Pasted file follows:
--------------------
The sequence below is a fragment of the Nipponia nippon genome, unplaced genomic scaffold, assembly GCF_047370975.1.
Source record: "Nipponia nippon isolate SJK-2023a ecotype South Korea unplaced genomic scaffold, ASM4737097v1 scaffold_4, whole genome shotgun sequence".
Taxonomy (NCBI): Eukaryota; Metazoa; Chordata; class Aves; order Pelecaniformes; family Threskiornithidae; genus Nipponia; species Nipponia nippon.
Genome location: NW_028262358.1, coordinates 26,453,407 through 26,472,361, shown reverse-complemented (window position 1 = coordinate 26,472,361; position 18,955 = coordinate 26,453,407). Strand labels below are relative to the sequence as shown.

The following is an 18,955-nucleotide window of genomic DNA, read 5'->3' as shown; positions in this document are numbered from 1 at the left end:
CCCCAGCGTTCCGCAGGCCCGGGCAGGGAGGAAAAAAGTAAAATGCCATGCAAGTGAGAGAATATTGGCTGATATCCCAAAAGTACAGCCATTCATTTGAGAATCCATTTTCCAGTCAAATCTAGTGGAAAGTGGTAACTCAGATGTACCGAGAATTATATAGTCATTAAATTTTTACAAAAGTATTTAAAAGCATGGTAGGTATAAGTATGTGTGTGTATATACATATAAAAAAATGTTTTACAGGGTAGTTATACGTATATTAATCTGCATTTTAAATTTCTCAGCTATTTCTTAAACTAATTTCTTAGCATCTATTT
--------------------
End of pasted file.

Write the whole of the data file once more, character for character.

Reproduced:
The sequence below is a fragment of the Nipponia nippon genome, unplaced genomic scaffold, assembly GCF_047370975.1.
Source record: "Nipponia nippon isolate SJK-2023a ecotype South Korea unplaced genomic scaffold, ASM4737097v1 scaffold_4, whole genome shotgun sequence".
Taxonomy (NCBI): Eukaryota; Metazoa; Chordata; class Aves; order Pelecaniformes; family Threskiornithidae; genus Nipponia; species Nipponia nippon.
Genome location: NW_028262358.1, coordinates 26,453,407 through 26,472,361, shown reverse-complemented (window position 1 = coordinate 26,472,361; position 18,955 = coordinate 26,453,407). Strand labels below are relative to the sequence as shown.

The following is an 18,955-nucleotide window of genomic DNA, read 5'->3' as shown; positions in this document are numbered from 1 at the left end:
CCCCAGCGTTCCGCAGGCCCGGGCAGGGAGGAAAAAAGTAAAATGCCATGCAAGTGAGAGAATATTGGCTGATATCCCAAAAGTACAGCCATTCATTTGAGAATCCATTTTCCAGTCAAATCTAGTGGAAAGTGGTAACTCAGATGTACCGAGAATTATATAGTCATTAAATTTTTACAAAAGTATTTAAAAGCATGGTAGGTATAAGTATGTGTGTGTATATACATATAAAAAAATGTTTTACAGGGTAGTTATACGTATATTAATCTGCATTTTAAATTTCTCAGCTATTTCTTAAACTAATTTCTTAGCATCTATTT